Each winter as the Pentagon budget comes under Congressional inspection, it has long been noticed in the United States that the Soviet Union has a sudden, seasonal and extensive accession of military strength. It also, in those pre-appropriation months, become dramatically more belligerent—today the Elbe, tomorrow Nantucket. Perhaps only as a manifestation of a spiritual affinity between the English speaking peoples, this cyclical tendency of the Soviet menace seems now to have spread to Britain. The thought crosses my mind that the practical inspiration may be the same.
That is a very acute observation by Professor Galbraith. We have been conned in this way before. Hon. Members will remember the so-called "missile gap" some years ago which showed the inferiority of American missiles to the Soviet Union. This was used to justify a colossal expenditure on new weapons. Later it transpired that there never was a missile gap and that all the time the United States missile forces were greater than those of the Russians.
Unlike some hon. Members, Professor Galbraith has learned from experience. He will not be conned a second time. Nevertheless, the Daily Telegraph, The Times, the Daily Express and other newspapers, and also the BBC, go on daily trying to chill our blood with their accounts of enormous Soviet armed forces, particularly naval.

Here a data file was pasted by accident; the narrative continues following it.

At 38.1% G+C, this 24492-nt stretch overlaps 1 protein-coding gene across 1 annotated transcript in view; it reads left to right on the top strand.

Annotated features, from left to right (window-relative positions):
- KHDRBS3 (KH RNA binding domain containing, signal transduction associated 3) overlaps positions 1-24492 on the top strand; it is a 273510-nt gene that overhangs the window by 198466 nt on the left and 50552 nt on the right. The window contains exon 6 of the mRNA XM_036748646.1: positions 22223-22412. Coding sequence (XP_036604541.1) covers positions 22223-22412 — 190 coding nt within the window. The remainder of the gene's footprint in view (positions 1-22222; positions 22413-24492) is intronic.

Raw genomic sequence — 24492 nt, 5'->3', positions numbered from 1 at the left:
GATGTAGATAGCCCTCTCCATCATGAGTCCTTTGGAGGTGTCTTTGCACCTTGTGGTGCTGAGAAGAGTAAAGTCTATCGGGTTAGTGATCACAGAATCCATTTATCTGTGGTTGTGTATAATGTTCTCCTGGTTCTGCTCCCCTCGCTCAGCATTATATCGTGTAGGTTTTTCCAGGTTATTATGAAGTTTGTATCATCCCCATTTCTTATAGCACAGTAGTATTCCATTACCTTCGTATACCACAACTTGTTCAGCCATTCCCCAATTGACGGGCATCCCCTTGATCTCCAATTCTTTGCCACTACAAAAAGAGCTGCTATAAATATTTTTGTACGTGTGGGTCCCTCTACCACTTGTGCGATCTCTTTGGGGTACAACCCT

I regret these forces more than the Conservatives do, but the Conservatives, and some hon. Members on this side of the House, overlook the even greater NATO forces. According to the present United States Secretary of State for Defence, NATO has superiority over the Warsaw Pact in naval and nuclear power. The militarists play down the news that the American Government's arms budget soared to $100 billion this year. The Opposition defence spokesman reminds me of the man who boasted about his brilliant eyesight. He got a friend to put a 2p piece in a tree 40 yards away and said "The date on that coin is 1967". As he walked forward to prove his point he tripped over a cow. The militarists are well aware of the Russian penny, but are blind to the American cow.
Both sides are at this game. Do not let it be thought that it is only one bloc. All this war propaganda is based on the assumption that the Soviet Union wants to invade the West. They are the "baddies", we are the "goodies".